Flying Solo in the Piper

9 June 2012

With Kathy off in St. Louis attending to family matters and Sean indisposed, I would be on my own for the Summit Point regional race.    Since “regional” races have little track time and mammoth waiting around, it is not a problem.  (Unless of course one needs to repair damage or such.  Heaven Forbid!)

I drove up Friday afternoon and found my assigned paddock space with 10 or so formula cars adjacent to a sea of Spec Miata racers.  There were actually many unclaimed spaces on the pavement.  Guess the racing recession is not over yet.  Did a leisurely unpack and paddock setup.

Saturday’s 15 minute qualifier went off at about 10 AM.  Our group consisted of 5 CSR/DSRs, one FB, 3 FFs and 5 CFs.  Ray Phillips had been there on Friday testing his new VD/Honda/FF but decided to go home when his fuel pressure reading on the data system looked problematic. (Turns out it was a sensor problem.)   It was hot, in the mid 90’s, and very sunny.  I had a huge problem getting my belts to latch and got off a bit late and forgot to turn on my video.  Car ran fine on the much used Pro1600 spec tires.  I was the fastest of the FF/CF gang with a respectable 1:19.4 lap. 

Sat around for 5 hours waiting for our afternoon 10 lap “fun?” race and by the 3:30 start, the sun had baked everything.  I did take the time to lube and exercise my lap belt latch.  It was still a problem to get latched, but lesser so.  I blew the start by messing up two shifts before turn one.  I got passed by 3 cars!  I had to put my head down and drive hard.  I got by one of the CFs fairly quickly.  It took me a couple of laps close on and pass Marcinski.  He wouldn’t fade quickly and hung on my tail for several laps.  I caught up to Nicolette but missed a shift in T5 and lost some ground.  It took me another lap or so to catch back up.  I pulled along beside him heading to the start line and passed him.   It was the last lap of the race, but I was busy and didn’t notice.  About four corners later, I noticed the corner workers doing their wave thing and concluded the race had ended. Drat, and apparently Nicolette had edged me by a gnat’s eyelash.   I did take the FF win and had the best lap time of all FF/CF with a 1:19.4.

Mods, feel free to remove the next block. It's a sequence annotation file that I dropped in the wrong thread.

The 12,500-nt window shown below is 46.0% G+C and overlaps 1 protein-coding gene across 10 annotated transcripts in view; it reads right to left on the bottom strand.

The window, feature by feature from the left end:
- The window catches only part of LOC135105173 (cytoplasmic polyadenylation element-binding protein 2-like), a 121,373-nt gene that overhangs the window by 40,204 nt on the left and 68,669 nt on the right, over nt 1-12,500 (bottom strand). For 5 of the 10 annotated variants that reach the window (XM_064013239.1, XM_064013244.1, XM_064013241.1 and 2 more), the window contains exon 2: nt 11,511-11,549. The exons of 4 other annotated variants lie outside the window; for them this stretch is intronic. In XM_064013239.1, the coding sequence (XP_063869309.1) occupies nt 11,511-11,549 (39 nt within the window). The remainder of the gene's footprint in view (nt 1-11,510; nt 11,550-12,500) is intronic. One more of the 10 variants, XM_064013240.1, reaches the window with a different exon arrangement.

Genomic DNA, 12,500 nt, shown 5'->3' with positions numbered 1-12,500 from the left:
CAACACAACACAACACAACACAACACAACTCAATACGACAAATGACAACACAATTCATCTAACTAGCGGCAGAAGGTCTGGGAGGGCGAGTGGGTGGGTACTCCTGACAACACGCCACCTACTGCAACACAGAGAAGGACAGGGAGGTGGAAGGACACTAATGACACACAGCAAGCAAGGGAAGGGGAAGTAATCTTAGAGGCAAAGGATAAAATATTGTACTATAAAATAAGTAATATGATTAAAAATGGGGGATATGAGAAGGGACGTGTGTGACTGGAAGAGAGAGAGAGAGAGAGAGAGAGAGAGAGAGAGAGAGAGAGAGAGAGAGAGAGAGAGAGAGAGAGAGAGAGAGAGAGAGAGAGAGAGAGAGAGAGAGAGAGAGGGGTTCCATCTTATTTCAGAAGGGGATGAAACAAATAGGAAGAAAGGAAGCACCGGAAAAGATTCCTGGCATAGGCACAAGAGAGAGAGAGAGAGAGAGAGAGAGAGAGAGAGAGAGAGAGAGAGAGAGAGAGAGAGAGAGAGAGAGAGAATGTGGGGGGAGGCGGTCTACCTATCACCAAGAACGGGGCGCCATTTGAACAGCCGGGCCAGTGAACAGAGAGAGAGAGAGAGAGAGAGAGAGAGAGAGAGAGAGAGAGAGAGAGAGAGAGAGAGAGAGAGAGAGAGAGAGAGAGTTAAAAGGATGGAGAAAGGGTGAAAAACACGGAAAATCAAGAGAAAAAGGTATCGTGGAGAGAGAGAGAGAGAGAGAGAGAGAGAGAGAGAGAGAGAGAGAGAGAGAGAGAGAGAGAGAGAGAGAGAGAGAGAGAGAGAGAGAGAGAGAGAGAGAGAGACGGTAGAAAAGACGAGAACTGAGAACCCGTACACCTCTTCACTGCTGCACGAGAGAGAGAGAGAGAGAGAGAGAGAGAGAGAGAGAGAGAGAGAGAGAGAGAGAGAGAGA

Left the track fairly early and headed off to the Winchester motel.   As race group number 5, we would race tomorrow just before lunch.  With the only car preparation required being adding gas and checking tire pressures (I did not touch it with a wrench all weekend), I had plenty of sitting time.  For the Sunday 20 lap race, the temperature was “only” 87 degrees in the shade.  Beastly sun kept me under my tent and my now ANNUAL summer rash is in full bloom.  I may have to give up warm weather racing.

I was determined to get a good start this time.  I did.  In a couple of laps, I put some distance between me and the CF pack.  Nicolette had hounded me at first, but now was 100 yards of so arrears.  I am keeping up with the guy in the FB, who is 60 yards ahead.  Cool.   On lap 10, I came upon the back marker FF (Ken Arters) going into turn 10.  I followed carefully and pulled out to pass to his right at track out.  He steered right, I moved over, He steered more right, I moved over more, He steered right more and by now I had two wheels in the grass and complete the pass.  What the hell was he doing?  Grrrrr, *#@*$%!!!,  GRrrrr!  I am still going over the incident in my mind as I get to the braking zone for turn one.  Distracted, I left my braking too late and spin.  I sit while 5 cars go by. Crap!  Now I have some motivation to turn some fast laps.  Over the next 9 laps or so, I slowly pick off cars.  About two laps from the checker, I close on the FF/CF leaders, Nicolette and Marcinski, who are locked in an intense back and forth battle.  Since they are not in my class, I decide to back off bit and not interfere with their fun.  Still won FF with the fastest FF/CF time of 1:19.5.  I could have gone a bit faster if needed.  It wasn’t.

I was back home (200 miles) in time for dinner with Kathy who had returned home.  Priceless.